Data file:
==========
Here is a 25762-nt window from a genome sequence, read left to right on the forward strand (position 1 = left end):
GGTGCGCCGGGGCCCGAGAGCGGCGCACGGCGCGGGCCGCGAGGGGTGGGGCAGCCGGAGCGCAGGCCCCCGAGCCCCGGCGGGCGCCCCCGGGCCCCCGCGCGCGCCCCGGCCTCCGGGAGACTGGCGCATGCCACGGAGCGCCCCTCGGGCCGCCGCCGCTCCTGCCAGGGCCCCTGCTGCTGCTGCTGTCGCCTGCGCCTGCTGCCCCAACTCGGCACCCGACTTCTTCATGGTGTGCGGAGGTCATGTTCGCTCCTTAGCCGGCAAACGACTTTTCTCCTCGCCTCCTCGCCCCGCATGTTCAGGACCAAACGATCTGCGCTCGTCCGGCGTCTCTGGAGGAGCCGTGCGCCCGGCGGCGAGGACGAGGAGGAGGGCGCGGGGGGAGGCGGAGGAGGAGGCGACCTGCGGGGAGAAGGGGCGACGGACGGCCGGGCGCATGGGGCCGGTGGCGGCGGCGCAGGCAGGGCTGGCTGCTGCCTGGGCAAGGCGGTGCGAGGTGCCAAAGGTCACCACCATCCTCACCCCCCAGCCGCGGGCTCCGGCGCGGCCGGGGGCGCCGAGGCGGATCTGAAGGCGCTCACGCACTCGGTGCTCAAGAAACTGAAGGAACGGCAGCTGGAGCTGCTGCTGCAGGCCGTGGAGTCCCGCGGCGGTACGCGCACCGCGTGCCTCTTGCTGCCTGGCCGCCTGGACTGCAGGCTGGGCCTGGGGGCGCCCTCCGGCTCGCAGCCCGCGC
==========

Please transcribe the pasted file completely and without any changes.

Here is a 25762-nt window from a genome sequence, read left to right on the forward strand (position 1 = left end):
GGTGCGCCGGGGCCCGAGAGCGGCGCACGGCGCGGGCCGCGAGGGGTGGGGCAGCCGGAGCGCAGGCCCCCGAGCCCCGGCGGGCGCCCCCGGGCCCCCGCGCGCGCCCCGGCCTCCGGGAGACTGGCGCATGCCACGGAGCGCCCCTCGGGCCGCCGCCGCTCCTGCCAGGGCCCCTGCTGCTGCTGCTGTCGCCTGCGCCTGCTGCCCCAACTCGGCACCCGACTTCTTCATGGTGTGCGGAGGTCATGTTCGCTCCTTAGCCGGCAAACGACTTTTCTCCTCGCCTCCTCGCCCCGCATGTTCAGGACCAAACGATCTGCGCTCGTCCGGCGTCTCTGGAGGAGCCGTGCGCCCGGCGGCGAGGACGAGGAGGAGGGCGCGGGGGGAGGCGGAGGAGGAGGCGACCTGCGGGGAGAAGGGGCGACGGACGGCCGGGCGCATGGGGCCGGTGGCGGCGGCGCAGGCAGGGCTGGCTGCTGCCTGGGCAAGGCGGTGCGAGGTGCCAAAGGTCACCACCATCCTCACCCCCCAGCCGCGGGCTCCGGCGCGGCCGGGGGCGCCGAGGCGGATCTGAAGGCGCTCACGCACTCGGTGCTCAAGAAACTGAAGGAACGGCAGCTGGAGCTGCTGCTGCAGGCCGTGGAGTCCCGCGGCGGTACGCGCACCGCGTGCCTCTTGCTGCCTGGCCGCCTGGACTGCAGGCTGGGCCTGGGGGCGCCCTCCGGCTCGCAGCCCGCGC